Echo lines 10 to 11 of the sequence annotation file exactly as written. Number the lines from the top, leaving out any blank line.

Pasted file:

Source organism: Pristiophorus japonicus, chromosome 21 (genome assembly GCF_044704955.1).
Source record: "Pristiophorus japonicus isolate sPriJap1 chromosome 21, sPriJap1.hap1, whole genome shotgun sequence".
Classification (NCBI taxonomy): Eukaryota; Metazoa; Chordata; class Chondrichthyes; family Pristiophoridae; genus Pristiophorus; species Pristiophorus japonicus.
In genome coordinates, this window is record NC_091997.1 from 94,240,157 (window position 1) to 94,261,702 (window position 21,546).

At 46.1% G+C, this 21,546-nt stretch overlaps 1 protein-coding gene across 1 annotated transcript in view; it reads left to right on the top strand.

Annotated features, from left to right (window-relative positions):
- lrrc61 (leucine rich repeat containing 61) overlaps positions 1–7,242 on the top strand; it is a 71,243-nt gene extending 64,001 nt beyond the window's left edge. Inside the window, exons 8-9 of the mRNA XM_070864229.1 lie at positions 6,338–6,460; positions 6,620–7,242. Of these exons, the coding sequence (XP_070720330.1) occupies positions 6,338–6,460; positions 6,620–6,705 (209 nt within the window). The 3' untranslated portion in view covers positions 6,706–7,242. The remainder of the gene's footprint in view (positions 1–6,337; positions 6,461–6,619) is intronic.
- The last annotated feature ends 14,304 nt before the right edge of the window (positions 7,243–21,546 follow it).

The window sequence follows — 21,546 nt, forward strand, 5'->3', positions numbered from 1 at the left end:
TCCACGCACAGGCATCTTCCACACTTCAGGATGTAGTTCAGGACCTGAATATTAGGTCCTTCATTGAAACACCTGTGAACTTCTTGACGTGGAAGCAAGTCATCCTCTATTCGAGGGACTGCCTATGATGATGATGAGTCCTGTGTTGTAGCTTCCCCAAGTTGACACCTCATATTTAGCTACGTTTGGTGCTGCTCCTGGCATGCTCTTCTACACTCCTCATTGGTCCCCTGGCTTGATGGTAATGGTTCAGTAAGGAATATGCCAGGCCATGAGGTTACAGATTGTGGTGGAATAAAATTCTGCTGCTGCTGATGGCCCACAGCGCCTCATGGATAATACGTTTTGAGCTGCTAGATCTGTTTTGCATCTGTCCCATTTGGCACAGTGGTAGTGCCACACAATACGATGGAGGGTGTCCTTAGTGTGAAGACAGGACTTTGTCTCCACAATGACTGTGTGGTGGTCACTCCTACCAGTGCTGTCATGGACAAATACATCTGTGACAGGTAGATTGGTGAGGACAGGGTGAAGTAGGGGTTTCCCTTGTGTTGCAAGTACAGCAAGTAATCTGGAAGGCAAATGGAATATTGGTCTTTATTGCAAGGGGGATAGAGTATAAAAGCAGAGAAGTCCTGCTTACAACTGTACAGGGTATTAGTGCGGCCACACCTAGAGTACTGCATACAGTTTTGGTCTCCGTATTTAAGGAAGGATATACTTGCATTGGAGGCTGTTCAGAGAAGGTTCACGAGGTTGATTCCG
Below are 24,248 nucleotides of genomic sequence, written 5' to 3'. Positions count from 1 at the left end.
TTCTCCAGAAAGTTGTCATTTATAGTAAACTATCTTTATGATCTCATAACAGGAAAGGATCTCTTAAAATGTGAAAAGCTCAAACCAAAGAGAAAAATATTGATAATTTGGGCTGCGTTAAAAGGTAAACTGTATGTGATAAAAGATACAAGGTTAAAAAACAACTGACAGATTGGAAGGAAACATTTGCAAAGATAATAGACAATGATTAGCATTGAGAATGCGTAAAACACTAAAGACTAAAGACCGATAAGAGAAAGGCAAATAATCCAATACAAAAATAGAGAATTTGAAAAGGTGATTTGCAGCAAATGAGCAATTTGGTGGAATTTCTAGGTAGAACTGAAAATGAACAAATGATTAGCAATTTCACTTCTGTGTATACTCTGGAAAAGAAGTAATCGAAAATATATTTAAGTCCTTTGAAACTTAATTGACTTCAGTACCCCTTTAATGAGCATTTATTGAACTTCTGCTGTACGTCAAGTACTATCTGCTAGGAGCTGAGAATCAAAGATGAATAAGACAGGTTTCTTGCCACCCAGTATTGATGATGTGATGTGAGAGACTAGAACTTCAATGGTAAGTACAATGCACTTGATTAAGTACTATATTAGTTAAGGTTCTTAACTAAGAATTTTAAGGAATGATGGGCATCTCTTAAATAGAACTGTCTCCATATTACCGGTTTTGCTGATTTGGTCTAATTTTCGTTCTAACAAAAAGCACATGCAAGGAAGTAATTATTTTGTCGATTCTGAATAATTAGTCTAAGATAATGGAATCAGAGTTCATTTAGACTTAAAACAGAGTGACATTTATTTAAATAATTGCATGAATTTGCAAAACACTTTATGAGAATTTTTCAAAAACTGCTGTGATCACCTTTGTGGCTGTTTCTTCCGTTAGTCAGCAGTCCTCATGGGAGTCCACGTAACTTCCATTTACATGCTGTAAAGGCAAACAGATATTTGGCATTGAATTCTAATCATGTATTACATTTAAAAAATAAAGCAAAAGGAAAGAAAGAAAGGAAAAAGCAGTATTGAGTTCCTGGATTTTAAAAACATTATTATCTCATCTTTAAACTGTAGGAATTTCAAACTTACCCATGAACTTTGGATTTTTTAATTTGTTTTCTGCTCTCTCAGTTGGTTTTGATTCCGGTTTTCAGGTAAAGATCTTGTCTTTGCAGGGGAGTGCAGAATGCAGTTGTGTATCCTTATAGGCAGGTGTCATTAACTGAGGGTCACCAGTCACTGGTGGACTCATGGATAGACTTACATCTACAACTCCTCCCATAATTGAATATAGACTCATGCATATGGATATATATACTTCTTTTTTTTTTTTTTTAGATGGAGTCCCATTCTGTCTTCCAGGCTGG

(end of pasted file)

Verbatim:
TCCACGCACAGGCATCTTCCACACTTCAGGATGTAGTTCAGGACCTGAATATTAGGTCCTTCATTGAAACACCTGTGAACTTCTTGACGTGGAAGCAAGTCATCCTCTATTCGAGGGACTGCCTATGATGATGATGAGTCCTGTGTTGTAGCTTCCCCAAGTTGACACCTCATATTTAGCTACGTTTGGTGCTGCTCCTGGCATGCTCTTCTACACTCCTCATTGGTCCCCTGGCTTGATGGTAATGGTTCAGTAAGGAATATGCCAGGCCATGAGGTTACAGATTGTGGTGGAATAAAATTCTGCTGCTGCTGATGGCCCACAGCGCCTCATGGATAATACGTTTTGAGCTGCTAGATCTGTTTTGCATCTGTCCCATTTGGCACAGTGGTAGTGCCACACAATACGATGGAGGGTGTCCTTAGTGTGAAGACAGGACTTTGTCTCCACAATGACTGTGTGGTGGTCACTCCTACCAGTGCTGTCATGGACAAATACATCTGTGACAGGTAGATTGGTGAGGACAGGGTGAAGTAGGGGTTTCCCTTGTGTTGCAAGTACAGCAAGTAATCTGGAAGGCAAATGGAATATTGGTCTTTATTGCAAGGGGGATAGAGTATAAAAGCAGAGAAGTCCTGCTTACAACTGTACAGGGTATTAGTGCGGCCACACCTAGAGTACTGCATACAGTTTTGGTCTCCGTATTTAAGGAAGGATATACTTGCATTGGAGGCTGTTCAGAGAAGGTTCACGAGGTTGATTCCG
Below are 24,248 nucleotides of genomic sequence, written 5' to 3'. Positions count from 1 at the left end.